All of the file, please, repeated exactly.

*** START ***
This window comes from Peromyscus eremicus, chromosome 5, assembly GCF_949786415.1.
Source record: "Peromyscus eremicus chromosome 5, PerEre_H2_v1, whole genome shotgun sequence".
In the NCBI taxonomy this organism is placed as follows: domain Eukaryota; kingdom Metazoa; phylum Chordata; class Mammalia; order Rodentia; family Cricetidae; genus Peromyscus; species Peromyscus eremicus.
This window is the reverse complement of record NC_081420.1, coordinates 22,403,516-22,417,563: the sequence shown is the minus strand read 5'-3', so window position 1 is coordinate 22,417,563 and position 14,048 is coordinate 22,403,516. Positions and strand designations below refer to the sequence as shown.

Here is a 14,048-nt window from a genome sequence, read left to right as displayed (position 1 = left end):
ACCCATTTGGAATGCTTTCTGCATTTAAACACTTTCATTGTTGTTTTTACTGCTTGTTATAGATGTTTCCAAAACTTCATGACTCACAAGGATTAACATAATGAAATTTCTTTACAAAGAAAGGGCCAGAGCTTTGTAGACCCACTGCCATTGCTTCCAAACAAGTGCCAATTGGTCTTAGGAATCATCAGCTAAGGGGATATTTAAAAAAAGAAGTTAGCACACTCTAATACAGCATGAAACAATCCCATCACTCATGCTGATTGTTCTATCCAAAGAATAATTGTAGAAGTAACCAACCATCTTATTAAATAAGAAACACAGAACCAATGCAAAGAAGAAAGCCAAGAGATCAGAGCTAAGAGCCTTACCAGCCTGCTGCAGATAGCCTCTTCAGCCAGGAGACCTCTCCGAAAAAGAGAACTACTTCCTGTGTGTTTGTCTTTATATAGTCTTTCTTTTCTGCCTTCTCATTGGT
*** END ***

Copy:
This window comes from Peromyscus eremicus, chromosome 5, assembly GCF_949786415.1.
Source record: "Peromyscus eremicus chromosome 5, PerEre_H2_v1, whole genome shotgun sequence".
In the NCBI taxonomy this organism is placed as follows: domain Eukaryota; kingdom Metazoa; phylum Chordata; class Mammalia; order Rodentia; family Cricetidae; genus Peromyscus; species Peromyscus eremicus.
This window is the reverse complement of record NC_081420.1, coordinates 22,403,516-22,417,563: the sequence shown is the minus strand read 5'-3', so window position 1 is coordinate 22,417,563 and position 14,048 is coordinate 22,403,516. Positions and strand designations below refer to the sequence as shown.

Here is a 14,048-nt window from a genome sequence, read left to right as displayed (position 1 = left end):
ACCCATTTGGAATGCTTTCTGCATTTAAACACTTTCATTGTTGTTTTTACTGCTTGTTATAGATGTTTCCAAAACTTCATGACTCACAAGGATTAACATAATGAAATTTCTTTACAAAGAAAGGGCCAGAGCTTTGTAGACCCACTGCCATTGCTTCCAAACAAGTGCCAATTGGTCTTAGGAATCATCAGCTAAGGGGATATTTAAAAAAAGAAGTTAGCACACTCTAATACAGCATGAAACAATCCCATCACTCATGCTGATTGTTCTATCCAAAGAATAATTGTAGAAGTAACCAACCATCTTATTAAATAAGAAACACAGAACCAATGCAAAGAAGAAAGCCAAGAGATCAGAGCTAAGAGCCTTACCAGCCTGCTGCAGATAGCCTCTTCAGCCAGGAGACCTCTCCGAAAAAGAGAACTACTTCCTGTGTGTTTGTCTTTATATAGTCTTTCTTTTCTGCCTTCTCATTGGT